Reykjavik is Iceland's main seaport, also the country's capital city and centre of cod-fishing industry. The city has population around 124,000.
- In 874 the Vikings established the first permanent settlement in Reykjavik. The community was chartered in 1786, and in 1843 became the seat of parliament. Reykjavik was made the capital of Iceland in 1918.
- Located in the southwest part of Iceland, Reykjavik is the world's northernmost metropolis. It sits on the edge of Faxa Bay, surrounded by mountains and provides easy access to fishing and skiing.
- Reykjavik claims that it's "the cleanest city on earth". It has over 50 art galleries and museums, as well as two theatre companies and a symphony orchestra. Reykjavik is also the site of Althing (parliament), Lutheran cathedral and modern Hallgrím's Church.
- From Reykjavik tourists can visit the National Park on the shores of the largest lake in Iceland, with wildflowers and abundant bird life. Here too is the "Golden Falls", Gullfoss, a double cascade in Hvita River, measuring 105 feet high and dropping in 2 stages into a mile-long gorge. Nearby is regularly spouting Geysir, a thermal spring from which all hot springs have taken their name. Out on Reykjanes Peninsula, don't miss the mud pools and stem vents of Krisuvik and the Blue Lagoon, where you can bathe in mineral-rich waters.
- Reykjavík Airport, the 2nd largest airport in Iceland after Keflavík International Airport, lies inside the city, south of the city centre. It's mainly used for domestic flights, flights to Greenland and Faroe Islands. Reykjavík Airport was built during World War II by the British occupation force on the outskirts of the then smaller Reykjavík. Since 1962, there's been controversy regarding the airport's location, since it takes up valuable space in the central part of the city.
- Reykjavík has 2 seaports, the old harbour close to the city centre which is used mainly by cruise ships and fishermen and Sundahofn in the eastern part of the city which is the biggest cargo port in Iceland.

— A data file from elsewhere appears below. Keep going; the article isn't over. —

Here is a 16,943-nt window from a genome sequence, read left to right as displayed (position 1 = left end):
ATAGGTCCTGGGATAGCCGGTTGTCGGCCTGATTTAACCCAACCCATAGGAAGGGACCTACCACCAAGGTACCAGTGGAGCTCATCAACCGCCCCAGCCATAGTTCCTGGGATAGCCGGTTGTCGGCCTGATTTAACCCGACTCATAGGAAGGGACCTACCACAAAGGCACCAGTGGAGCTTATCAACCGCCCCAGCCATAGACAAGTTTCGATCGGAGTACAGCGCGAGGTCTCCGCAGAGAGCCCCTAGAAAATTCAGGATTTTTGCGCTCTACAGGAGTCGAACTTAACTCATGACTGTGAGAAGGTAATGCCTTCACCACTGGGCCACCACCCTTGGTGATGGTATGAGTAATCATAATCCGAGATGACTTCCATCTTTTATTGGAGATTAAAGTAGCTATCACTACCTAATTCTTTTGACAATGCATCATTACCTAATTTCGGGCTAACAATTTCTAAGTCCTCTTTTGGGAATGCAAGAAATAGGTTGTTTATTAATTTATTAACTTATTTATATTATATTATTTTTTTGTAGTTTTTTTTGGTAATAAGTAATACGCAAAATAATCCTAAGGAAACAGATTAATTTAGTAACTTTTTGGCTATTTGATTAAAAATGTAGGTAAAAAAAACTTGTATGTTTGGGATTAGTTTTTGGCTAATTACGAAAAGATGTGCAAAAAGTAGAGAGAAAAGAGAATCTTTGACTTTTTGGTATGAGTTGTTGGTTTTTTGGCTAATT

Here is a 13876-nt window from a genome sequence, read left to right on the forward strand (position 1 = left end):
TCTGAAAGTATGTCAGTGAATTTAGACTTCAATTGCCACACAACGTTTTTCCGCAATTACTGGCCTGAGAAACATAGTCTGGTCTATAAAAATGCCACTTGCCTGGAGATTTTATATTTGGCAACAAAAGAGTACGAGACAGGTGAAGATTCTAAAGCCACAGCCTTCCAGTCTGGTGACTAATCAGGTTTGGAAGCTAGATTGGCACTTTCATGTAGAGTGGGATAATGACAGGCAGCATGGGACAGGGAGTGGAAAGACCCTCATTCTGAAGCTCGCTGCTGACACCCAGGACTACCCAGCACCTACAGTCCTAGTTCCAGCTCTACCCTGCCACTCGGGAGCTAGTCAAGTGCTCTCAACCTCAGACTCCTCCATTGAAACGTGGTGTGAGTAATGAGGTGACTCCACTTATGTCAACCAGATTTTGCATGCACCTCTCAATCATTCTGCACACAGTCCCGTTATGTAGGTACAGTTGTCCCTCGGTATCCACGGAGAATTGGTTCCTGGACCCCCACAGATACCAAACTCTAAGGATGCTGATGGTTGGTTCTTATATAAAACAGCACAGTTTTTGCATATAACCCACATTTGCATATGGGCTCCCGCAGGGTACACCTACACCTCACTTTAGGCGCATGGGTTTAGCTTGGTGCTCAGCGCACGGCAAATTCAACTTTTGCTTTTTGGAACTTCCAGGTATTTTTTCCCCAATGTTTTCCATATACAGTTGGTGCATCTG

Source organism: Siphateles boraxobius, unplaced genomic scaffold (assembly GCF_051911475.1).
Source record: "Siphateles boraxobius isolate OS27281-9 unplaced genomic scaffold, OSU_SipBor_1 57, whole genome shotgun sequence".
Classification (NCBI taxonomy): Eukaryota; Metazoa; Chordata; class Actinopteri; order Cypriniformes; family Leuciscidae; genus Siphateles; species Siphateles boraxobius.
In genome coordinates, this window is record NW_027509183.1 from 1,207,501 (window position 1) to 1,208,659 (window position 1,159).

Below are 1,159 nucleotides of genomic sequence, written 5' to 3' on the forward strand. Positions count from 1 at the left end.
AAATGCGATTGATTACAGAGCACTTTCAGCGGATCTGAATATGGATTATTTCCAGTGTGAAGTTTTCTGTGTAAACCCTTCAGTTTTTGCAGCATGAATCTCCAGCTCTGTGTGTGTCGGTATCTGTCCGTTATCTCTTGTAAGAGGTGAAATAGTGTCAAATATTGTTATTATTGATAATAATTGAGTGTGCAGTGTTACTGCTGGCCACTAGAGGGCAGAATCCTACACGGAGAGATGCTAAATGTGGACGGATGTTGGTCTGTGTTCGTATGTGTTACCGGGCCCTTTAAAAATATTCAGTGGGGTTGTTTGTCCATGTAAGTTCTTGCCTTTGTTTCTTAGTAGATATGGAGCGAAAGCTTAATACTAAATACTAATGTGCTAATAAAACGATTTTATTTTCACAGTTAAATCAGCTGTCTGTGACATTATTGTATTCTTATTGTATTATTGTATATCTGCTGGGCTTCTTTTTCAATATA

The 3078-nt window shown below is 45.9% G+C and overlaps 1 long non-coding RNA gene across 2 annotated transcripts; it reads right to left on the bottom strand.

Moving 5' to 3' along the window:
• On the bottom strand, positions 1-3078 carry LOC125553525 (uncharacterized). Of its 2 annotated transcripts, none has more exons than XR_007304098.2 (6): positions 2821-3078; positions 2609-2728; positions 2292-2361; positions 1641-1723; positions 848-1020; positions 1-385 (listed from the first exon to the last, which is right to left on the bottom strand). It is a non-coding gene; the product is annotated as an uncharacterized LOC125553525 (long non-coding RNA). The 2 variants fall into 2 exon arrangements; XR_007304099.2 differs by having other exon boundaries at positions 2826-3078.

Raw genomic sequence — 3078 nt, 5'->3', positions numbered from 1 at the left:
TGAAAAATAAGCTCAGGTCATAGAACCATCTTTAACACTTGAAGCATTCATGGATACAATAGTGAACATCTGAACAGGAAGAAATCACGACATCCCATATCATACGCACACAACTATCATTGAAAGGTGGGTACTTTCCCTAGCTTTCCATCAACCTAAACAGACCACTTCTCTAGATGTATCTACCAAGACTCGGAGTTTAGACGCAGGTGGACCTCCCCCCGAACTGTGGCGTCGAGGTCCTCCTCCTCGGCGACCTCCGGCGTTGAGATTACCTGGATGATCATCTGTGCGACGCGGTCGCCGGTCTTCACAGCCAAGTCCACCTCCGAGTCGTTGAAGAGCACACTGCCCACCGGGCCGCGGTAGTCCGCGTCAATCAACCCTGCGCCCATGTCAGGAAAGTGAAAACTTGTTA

- No public railways are available in Iceland, because of its sparse population. However, the locomotives that used to build the docks are still on display.
For season 2017, the cruise port had scheduled a total of 155 ship calls with around 130,000 passengers. During season 2016, the port was visited 113 times and by around 100,000 cruise passengers.
Port Reykjavik cruise ship schedule shows timetable calendars of all arrival and departure dates by month. The port's schedule lists all ships (in links) with cruises going to or leaving from Reykjavik, Iceland. To see the full itineraries (ports of call dates and arrival / departure times) and their lowest rates – just follow the corresponding ship-link.
|15 March, 2019|
The Reykjavik cruise port map is interactive. It shows the port's exact location, along with the real-time cruise ship traffic (if any) in its vicinity - today, and right now. By zooming-out you can see other cruise ship ports located near Reykjavik, Iceland.
If you lose the Reykjavik location on the map, simply reload the page (also with F5 button). This feature is integrated with the CruiseMapper's cruise ship tracker tracking the vessels' current positions at sea and in ports.
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